United States Supreme Court
486 U.S. 531 (1988)
Kevan Berkovitz (plaintiff), a 2-month-old infant orally ingested an oral polio vaccine. A month later, he contracted a severe case of polio which left him paralyzed on one side of his body and unable to breathe on his own. The vaccine itself and the particular lot which contained Berkovitz’s dose had previously been licensed and released by the United States government (defendant) through its Division of Biologic Standards (DBS) and the Bureau of Biologics of the Food and Drug Administration (FDA). Berkovitz and his parents as guardians brought suit against the United States under the Federal Tort Claims Act (FTCA) in federal district court. The district court held that the licensing and releasing of the polio vaccine is not a “discretionary function” under the FTCA, and thus the United States is not immune from suit based on its performance of these functions. The district court held for Berkovitz, and the United States appealed. The court of appeals reversed, and the United States Supreme Court considered the case.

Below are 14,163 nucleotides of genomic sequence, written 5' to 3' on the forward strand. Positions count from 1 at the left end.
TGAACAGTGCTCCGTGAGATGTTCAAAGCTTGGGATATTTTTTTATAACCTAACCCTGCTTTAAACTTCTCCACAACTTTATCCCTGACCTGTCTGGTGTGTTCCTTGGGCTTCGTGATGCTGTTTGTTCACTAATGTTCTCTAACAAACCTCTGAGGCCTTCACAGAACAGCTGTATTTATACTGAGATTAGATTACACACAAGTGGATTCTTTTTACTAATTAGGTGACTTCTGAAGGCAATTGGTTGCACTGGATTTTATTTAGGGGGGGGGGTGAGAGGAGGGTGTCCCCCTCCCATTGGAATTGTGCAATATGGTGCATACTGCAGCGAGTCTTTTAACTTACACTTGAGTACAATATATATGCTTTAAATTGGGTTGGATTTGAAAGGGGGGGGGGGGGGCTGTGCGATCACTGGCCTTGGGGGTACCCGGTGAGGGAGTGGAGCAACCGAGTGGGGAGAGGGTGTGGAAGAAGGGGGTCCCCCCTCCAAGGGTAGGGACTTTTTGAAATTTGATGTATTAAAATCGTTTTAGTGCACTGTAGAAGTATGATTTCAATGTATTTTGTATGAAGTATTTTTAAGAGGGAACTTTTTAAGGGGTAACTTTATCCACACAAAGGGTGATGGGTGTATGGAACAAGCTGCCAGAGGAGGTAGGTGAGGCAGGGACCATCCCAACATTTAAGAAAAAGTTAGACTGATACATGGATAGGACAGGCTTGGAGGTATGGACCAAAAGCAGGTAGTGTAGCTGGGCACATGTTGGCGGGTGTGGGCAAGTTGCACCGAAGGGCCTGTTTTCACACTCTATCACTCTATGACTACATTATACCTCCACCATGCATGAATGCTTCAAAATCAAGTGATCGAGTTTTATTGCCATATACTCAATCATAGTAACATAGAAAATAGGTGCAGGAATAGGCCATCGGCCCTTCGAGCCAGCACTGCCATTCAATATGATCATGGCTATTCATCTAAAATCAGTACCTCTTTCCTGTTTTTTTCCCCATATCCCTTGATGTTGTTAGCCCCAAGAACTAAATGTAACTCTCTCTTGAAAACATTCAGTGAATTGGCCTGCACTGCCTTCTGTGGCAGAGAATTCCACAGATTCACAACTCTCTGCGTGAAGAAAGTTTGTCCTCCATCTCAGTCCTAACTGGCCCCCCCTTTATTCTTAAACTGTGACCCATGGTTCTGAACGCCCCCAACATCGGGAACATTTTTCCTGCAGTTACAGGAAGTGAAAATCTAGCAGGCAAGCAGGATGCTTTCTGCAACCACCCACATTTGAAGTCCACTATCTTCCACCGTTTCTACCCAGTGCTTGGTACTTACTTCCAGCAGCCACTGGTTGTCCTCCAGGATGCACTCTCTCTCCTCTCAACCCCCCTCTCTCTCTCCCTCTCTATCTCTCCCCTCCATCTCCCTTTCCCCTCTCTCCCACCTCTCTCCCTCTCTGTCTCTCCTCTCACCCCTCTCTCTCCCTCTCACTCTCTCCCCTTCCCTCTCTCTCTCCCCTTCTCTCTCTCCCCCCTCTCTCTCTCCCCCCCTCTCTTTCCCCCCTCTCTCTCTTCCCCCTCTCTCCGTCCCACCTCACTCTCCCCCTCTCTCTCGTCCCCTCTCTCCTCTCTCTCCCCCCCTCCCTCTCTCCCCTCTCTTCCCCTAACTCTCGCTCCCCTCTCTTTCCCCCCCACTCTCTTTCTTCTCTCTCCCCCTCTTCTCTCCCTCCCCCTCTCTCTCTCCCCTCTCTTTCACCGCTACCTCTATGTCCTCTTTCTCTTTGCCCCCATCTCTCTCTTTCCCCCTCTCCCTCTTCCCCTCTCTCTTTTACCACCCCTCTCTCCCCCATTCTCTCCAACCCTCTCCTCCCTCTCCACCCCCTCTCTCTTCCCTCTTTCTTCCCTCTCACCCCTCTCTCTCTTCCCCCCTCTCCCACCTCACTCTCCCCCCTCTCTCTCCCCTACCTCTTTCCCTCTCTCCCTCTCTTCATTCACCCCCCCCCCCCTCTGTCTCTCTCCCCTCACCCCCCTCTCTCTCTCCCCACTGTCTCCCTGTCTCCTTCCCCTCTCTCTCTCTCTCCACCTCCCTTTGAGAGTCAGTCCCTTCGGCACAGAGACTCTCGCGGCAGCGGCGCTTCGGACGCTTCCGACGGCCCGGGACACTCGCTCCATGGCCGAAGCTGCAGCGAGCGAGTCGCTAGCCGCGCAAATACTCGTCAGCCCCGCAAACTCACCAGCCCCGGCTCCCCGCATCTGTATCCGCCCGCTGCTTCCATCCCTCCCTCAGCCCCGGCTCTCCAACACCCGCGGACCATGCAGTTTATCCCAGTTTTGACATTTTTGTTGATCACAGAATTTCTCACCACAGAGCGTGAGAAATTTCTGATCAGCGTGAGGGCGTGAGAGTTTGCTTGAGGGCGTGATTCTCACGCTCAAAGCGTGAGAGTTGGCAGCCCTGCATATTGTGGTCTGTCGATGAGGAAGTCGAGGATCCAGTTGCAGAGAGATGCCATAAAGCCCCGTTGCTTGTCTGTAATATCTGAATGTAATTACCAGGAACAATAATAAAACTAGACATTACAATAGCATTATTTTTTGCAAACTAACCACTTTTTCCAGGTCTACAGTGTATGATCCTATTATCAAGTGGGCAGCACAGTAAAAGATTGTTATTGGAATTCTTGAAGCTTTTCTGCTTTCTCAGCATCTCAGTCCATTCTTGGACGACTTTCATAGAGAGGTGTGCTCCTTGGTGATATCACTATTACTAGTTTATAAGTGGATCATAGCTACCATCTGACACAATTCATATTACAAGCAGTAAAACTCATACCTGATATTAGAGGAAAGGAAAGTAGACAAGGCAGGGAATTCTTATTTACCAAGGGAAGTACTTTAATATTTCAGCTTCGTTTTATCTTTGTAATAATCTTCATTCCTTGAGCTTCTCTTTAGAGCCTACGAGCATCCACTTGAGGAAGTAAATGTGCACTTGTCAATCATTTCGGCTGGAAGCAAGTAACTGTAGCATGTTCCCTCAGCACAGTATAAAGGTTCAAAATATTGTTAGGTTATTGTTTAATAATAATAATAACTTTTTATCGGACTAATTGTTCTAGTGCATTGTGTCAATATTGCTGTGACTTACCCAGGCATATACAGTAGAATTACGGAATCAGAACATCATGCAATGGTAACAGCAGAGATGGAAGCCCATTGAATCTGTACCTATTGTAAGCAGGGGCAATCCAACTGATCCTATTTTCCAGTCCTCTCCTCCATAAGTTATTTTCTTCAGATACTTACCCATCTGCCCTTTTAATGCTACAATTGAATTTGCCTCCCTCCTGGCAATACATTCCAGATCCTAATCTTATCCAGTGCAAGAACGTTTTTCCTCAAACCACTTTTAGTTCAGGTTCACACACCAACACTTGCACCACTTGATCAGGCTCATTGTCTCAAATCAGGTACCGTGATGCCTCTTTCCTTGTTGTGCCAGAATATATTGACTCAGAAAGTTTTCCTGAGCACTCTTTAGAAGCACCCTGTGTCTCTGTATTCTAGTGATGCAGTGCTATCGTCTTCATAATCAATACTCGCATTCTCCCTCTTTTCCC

Rule of Law
Holding and Reasoning (Marshall, J.)
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